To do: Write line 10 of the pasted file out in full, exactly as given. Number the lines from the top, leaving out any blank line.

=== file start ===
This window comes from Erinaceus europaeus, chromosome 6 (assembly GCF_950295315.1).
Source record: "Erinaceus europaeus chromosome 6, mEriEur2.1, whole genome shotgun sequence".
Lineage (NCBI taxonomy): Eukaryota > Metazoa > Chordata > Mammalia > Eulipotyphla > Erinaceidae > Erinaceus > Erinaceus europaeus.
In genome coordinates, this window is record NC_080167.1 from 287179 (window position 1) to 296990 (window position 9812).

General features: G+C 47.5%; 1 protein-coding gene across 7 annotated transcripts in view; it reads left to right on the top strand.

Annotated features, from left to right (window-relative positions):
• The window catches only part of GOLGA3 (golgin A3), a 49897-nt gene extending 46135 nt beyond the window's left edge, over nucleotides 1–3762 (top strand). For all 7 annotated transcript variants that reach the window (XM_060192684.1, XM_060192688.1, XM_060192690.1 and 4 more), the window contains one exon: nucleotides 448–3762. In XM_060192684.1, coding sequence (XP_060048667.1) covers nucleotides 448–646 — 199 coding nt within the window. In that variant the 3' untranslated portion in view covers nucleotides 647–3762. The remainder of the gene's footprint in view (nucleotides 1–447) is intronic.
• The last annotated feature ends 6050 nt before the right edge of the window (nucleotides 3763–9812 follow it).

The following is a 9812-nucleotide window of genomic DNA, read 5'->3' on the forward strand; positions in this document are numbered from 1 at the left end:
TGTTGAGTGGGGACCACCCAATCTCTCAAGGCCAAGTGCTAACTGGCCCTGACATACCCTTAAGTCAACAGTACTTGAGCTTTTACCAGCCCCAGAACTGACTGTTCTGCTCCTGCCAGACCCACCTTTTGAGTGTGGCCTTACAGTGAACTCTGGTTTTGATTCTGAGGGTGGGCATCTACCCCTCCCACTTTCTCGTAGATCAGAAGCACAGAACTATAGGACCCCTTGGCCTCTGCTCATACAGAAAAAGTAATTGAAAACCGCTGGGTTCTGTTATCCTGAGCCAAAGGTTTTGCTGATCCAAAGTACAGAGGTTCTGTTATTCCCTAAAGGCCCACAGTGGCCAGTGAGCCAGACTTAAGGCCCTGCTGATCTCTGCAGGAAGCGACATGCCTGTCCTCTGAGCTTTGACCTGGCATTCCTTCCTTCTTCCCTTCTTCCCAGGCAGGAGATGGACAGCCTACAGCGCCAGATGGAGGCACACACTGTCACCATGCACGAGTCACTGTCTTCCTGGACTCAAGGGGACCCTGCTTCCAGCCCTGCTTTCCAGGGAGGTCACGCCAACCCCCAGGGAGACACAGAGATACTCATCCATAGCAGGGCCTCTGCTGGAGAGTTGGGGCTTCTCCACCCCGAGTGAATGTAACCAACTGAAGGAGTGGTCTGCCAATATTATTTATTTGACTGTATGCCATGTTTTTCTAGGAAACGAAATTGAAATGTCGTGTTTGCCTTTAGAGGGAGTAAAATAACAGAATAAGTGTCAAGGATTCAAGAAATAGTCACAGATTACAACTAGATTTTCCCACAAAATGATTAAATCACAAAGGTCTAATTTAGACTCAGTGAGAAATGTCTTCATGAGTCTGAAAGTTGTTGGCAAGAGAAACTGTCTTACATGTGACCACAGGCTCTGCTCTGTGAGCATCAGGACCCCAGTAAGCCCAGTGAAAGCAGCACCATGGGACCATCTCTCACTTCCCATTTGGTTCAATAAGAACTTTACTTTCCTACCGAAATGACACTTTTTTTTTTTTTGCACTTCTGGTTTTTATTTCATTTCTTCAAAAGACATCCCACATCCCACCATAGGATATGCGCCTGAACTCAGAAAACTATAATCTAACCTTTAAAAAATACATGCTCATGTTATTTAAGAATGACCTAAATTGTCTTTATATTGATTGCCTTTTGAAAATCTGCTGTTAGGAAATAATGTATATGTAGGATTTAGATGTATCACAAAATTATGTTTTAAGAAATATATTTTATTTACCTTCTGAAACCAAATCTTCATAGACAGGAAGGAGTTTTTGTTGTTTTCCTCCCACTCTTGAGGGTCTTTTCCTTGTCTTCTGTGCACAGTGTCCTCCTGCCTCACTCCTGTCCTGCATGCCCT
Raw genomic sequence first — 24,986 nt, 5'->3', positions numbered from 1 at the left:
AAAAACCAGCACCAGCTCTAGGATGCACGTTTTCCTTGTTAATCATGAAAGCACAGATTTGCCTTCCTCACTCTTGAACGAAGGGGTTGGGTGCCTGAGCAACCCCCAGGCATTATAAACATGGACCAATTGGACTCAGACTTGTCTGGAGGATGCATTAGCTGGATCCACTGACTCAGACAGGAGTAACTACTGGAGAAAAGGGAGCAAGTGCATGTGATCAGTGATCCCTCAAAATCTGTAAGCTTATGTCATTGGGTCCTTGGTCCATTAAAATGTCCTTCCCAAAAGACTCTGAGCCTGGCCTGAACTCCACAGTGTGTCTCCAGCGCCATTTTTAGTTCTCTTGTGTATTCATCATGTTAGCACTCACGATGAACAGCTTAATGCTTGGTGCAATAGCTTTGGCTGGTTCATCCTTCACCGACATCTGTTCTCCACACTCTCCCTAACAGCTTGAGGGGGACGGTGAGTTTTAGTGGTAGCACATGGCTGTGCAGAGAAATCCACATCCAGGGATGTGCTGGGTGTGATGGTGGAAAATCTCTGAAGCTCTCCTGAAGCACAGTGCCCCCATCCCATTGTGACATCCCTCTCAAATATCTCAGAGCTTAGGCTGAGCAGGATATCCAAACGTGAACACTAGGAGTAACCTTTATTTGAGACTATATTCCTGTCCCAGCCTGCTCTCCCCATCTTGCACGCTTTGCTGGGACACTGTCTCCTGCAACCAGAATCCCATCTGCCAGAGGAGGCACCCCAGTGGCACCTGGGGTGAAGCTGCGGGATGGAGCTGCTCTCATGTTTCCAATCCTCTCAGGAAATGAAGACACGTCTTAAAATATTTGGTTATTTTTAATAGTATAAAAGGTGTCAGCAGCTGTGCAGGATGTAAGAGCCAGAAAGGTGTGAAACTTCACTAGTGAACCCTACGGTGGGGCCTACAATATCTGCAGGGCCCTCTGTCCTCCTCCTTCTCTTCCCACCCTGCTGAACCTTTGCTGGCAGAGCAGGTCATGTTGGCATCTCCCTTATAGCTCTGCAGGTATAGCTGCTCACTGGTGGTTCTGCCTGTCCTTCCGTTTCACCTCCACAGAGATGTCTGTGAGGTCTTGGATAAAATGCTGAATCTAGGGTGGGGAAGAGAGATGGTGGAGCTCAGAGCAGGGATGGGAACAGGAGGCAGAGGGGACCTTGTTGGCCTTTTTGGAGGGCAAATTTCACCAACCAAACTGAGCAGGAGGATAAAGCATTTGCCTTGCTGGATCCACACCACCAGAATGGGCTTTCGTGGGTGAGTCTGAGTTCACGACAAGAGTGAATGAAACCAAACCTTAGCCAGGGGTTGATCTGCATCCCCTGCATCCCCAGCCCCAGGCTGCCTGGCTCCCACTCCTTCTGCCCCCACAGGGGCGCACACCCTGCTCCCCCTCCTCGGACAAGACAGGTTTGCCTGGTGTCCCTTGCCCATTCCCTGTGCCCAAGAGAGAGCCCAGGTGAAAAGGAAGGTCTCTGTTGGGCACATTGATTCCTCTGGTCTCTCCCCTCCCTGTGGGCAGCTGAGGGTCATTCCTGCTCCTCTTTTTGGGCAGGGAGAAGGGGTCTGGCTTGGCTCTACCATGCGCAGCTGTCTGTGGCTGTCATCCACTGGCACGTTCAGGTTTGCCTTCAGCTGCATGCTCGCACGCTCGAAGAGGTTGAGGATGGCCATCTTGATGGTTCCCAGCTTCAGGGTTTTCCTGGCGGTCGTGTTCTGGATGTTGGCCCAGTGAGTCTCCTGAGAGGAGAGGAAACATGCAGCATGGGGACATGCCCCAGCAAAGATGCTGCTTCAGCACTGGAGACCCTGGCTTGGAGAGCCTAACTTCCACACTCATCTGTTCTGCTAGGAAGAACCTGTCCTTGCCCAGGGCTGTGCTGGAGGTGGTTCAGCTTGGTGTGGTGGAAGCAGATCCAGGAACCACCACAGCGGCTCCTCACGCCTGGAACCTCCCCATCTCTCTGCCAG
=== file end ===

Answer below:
TGTTGAGTGGGGACCACCCAATCTCTCAAGGCCAAGTGCTAACTGGCCCTGACATACCCTTAAGTCAACAGTACTTGAGCTTTTACCAGCCCCAGAACTGACTGTTCTGCTCCTGCCAGACCCACCTTTTGAGTGTGGCCTTACAGTGAACTCTGGTTTTGATTCTGAGGGTGGGCATCTACCCCTCCCACTTTCTCGTAGATCAGAAGCACAGAACTATAGGACCCCTTGGCCTCTGCTCATACAGAAAAAGTAATTGAAAACCGCTGGGTTCTGTTATCCTGAGCCAAAGGTTTTGCTGATCCAAAGTACAGAGGTTCTGTTATTCCCTAAAGGCCCACAGTGGCCAGTGAGCCAGACTTAAGGCCCTGCTGATCTCTGCAGGAAGCGACATGCCTGTCCTCTGAGCTTTGACCTGGCATTCCTTCCTTCTTCCCTTCTTCCCAGGCAGGAGATGGACAGCCTACAGCGCCAGATGGAGGCACACACTGTCACCATGCACGAGTCACTGTCTTCCTGGACTCAAGGGGACCCTGCTTCCAGCCCTGCTTTCCAGGGAGGTCACGCCAACCCCCAGGGAGACACAGAGATACTCATCCATAGCAGGGCCTCTGCTGGAGAGTTGGGGCTTCTCCACCCCGAGTGAATGTAACCAACTGAAGGAGTGGTCTGCCAATATTATTTATTTGACTGTATGCCATGTTTTTCTAGGAAACGAAATTGAAATGTCGTGTTTGCCTTTAGAGGGAGTAAAATAACAGAATAAGTGTCAAGGATTCAAGAAATAGTCACAGATTACAACTAGATTTTCCCACAAAATGATTAAATCACAAAGGTCTAATTTAGACTCAGTGAGAAATGTCTTCATGAGTCTGAAAGTTGTTGGCAAGAGAAACTGTCTTACATGTGACCACAGGCTCTGCTCTGTGAGCATCAGGACCCCAGTAAGCCCAGTGAAAGCAGCACCATGGGACCATCTCTCACTTCCCATTTGGTTCAATAAGAACTTTACTTTCCTACCGAAATGACACTTTTTTTTTTTTTGCACTTCTGGTTTTTATTTCATTTCTTCAAAAGACATCCCACATCCCACCATAGGATATGCGCCTGAACTCAGAAAACTATAATCTAACCTTTAAAAAATACATGCTCATGTTATTTAAGAATGACCTAAATTGTCTTTATATTGATTGCCTTTTGAAAATCTGCTGTTAGGAAATAATGTATATGTAGGATTTAGATGTATCACAAAATTATGTTTTAAGAAATATATTTTATTTACCTTCTGAAACCAAATCTTCATAGACAGGAAGGAGTTTTTGTTGTTTTCCTCCCACTCTTGAGGGTCTTTTCCTTGTCTTCTGTGCACAGTGTCCTCCTGCCTCACTCCTGTCCTGCATGCCCT